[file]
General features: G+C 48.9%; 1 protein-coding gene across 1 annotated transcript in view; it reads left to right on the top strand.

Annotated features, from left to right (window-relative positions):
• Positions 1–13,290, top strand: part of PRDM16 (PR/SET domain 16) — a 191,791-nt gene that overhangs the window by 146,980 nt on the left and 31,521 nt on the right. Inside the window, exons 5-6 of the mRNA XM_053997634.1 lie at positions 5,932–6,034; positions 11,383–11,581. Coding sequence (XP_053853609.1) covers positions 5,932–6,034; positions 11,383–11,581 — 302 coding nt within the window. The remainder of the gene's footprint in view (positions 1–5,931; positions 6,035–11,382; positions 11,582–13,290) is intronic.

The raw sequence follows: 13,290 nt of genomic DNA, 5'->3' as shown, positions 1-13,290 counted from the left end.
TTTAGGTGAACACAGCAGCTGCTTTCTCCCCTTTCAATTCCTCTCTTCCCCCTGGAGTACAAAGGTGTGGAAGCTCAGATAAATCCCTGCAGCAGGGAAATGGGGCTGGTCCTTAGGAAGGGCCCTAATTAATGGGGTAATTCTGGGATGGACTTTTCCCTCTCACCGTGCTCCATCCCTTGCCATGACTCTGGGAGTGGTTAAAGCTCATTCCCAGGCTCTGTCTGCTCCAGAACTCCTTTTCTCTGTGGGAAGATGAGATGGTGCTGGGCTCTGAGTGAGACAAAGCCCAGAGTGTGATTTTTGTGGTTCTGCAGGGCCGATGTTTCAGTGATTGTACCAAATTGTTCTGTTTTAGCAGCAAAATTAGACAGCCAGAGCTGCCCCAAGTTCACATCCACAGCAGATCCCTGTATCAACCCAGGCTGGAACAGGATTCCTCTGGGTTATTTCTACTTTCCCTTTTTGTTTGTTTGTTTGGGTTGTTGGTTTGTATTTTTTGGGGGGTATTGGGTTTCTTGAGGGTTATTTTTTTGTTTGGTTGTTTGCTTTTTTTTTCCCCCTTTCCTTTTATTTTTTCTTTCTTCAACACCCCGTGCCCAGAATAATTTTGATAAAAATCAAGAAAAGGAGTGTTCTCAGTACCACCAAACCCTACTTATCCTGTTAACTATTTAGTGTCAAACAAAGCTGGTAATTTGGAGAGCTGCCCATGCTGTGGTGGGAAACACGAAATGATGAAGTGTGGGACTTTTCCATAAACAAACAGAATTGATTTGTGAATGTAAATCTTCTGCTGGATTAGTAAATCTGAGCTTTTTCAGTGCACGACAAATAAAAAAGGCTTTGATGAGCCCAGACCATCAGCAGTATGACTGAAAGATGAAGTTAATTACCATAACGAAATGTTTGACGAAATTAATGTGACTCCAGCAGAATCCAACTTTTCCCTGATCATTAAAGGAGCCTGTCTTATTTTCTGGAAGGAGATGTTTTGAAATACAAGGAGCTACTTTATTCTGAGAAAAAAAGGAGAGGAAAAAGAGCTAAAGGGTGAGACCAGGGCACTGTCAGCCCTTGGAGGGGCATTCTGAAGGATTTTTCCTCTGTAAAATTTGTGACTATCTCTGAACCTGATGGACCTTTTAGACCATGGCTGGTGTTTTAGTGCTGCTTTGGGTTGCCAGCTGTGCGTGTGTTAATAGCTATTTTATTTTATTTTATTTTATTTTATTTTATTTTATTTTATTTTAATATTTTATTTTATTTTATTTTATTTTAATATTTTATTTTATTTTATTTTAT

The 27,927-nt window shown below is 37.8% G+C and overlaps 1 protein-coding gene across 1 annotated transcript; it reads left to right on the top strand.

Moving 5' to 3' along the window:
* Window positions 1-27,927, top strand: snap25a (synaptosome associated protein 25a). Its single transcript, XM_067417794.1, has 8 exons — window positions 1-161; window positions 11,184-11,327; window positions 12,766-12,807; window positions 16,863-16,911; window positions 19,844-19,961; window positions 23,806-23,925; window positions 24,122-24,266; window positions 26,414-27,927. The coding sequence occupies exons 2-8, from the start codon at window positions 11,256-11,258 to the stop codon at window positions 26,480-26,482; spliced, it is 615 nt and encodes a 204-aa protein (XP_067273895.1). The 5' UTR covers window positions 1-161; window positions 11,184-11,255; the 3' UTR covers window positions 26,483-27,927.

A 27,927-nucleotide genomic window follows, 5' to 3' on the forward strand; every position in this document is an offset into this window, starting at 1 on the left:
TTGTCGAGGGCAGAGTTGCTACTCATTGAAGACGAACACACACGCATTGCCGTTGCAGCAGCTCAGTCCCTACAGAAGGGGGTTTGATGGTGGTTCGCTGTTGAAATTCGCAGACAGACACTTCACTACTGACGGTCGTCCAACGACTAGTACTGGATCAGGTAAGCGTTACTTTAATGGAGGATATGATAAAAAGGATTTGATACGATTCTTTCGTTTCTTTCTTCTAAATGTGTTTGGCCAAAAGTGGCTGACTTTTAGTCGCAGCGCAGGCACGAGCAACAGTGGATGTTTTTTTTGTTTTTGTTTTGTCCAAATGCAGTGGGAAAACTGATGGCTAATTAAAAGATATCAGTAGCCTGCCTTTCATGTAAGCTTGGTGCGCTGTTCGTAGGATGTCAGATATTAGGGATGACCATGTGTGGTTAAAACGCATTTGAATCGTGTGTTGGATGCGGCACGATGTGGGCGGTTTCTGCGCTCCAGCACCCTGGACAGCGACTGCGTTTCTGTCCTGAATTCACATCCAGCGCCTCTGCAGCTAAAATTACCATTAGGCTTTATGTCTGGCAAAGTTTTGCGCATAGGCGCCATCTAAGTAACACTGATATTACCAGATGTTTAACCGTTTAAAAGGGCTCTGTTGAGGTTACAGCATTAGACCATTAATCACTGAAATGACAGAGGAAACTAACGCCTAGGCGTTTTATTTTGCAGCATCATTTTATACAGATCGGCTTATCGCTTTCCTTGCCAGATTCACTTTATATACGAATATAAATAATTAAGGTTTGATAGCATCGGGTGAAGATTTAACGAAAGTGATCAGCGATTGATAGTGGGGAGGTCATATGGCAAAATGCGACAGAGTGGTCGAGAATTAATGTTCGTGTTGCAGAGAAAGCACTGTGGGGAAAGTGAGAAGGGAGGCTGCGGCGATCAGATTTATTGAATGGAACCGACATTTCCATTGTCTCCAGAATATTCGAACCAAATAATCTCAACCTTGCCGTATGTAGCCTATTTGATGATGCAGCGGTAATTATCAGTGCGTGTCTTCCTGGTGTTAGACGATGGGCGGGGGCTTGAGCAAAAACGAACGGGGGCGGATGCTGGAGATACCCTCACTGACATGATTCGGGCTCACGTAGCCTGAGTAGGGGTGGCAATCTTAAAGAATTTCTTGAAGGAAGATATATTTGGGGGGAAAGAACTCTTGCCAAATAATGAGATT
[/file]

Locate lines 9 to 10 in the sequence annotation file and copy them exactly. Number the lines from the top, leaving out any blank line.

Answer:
A 27,927-nucleotide genomic window follows, 5' to 3' on the forward strand; every position in this document is an offset into this window, starting at 1 on the left:
TTGTCGAGGGCAGAGTTGCTACTCATTGAAGACGAACACACACGCATTGCCGTTGCAGCAGCTCAGTCCCTACAGAAGGGGGTTTGATGGTGGTTCGCTGTTGAAATTCGCAGACAGACACTTCACTACTGACGGTCGTCCAACGACTAGTACTGGATCAGGTAAGCGTTACTTTAATGGAGGATATGATAAAAAGGATTTGATACGATTCTTTCGTTTCTTTCTTCTAAATGTGTTTGGCCAAAAGTGGCTGACTTTTAGTCGCAGCGCAGGCACGAGCAACAGTGGATGTTTTTTTTGTTTTTGTTTTGTCCAAATGCAGTGGGAAAACTGATGGCTAATTAAAAGATATCAGTAGCCTGCCTTTCATGTAAGCTTGGTGCGCTGTTCGTAGGATGTCAGATATTAGGGATGACCATGTGTGGTTAAAACGCATTTGAATCGTGTGTTGGATGCGGCACGATGTGGGCGGTTTCTGCGCTCCAGCACCCTGGACAGCGACTGCGTTTCTGTCCTGAATTCACATCCAGCGCCTCTGCAGCTAAAATTACCATTAGGCTTTATGTCTGGCAAAGTTTTGCGCATAGGCGCCATCTAAGTAACACTGATATTACCAGATGTTTAACCGTTTAAAAGGGCTCTGTTGAGGTTACAGCATTAGACCATTAATCACTGAAATGACAGAGGAAACTAACGCCTAGGCGTTTTATTTTGCAGCATCATTTTATACAGATCGGCTTATCGCTTTCCTTGCCAGATTCACTTTATATACGAATATAAATAATTAAGGTTTGATAGCATCGGGTGAAGATTTAACGAAAGTGATCAGCGATTGATAGTGGGGAGGTCATATGGCAAAATGCGACAGAGTGGTCGAGAATTAATGTTCGTGTTGCAGAGAAAGCACTGTGGGGAAAGTGAGAAGGGAGGCTGCGGCGATCAGATTTATTGAATGGAACCGACATTTCCATTGTCTCCAGAATATTCGAACCAAATAATCTCAACCTTGCCGTATGTAGCCTATTTGATGATGCAGCGGTAATTATCAGTGCGTGTCTTCCTGGTGTTAGACGATGGGCGGGGGCTTGAGCAAAAACGAACGGGGGCGGATGCTGGAGATACCCTCACTGACATGATTCGGGCTCACGTAGCCTGAGTAGGGGTGGCAATCTTAAAGAATTTCTTGAAGGAAGATATATTTGGGGGGAAAGAACTCTTGCCAAATAATGAGATT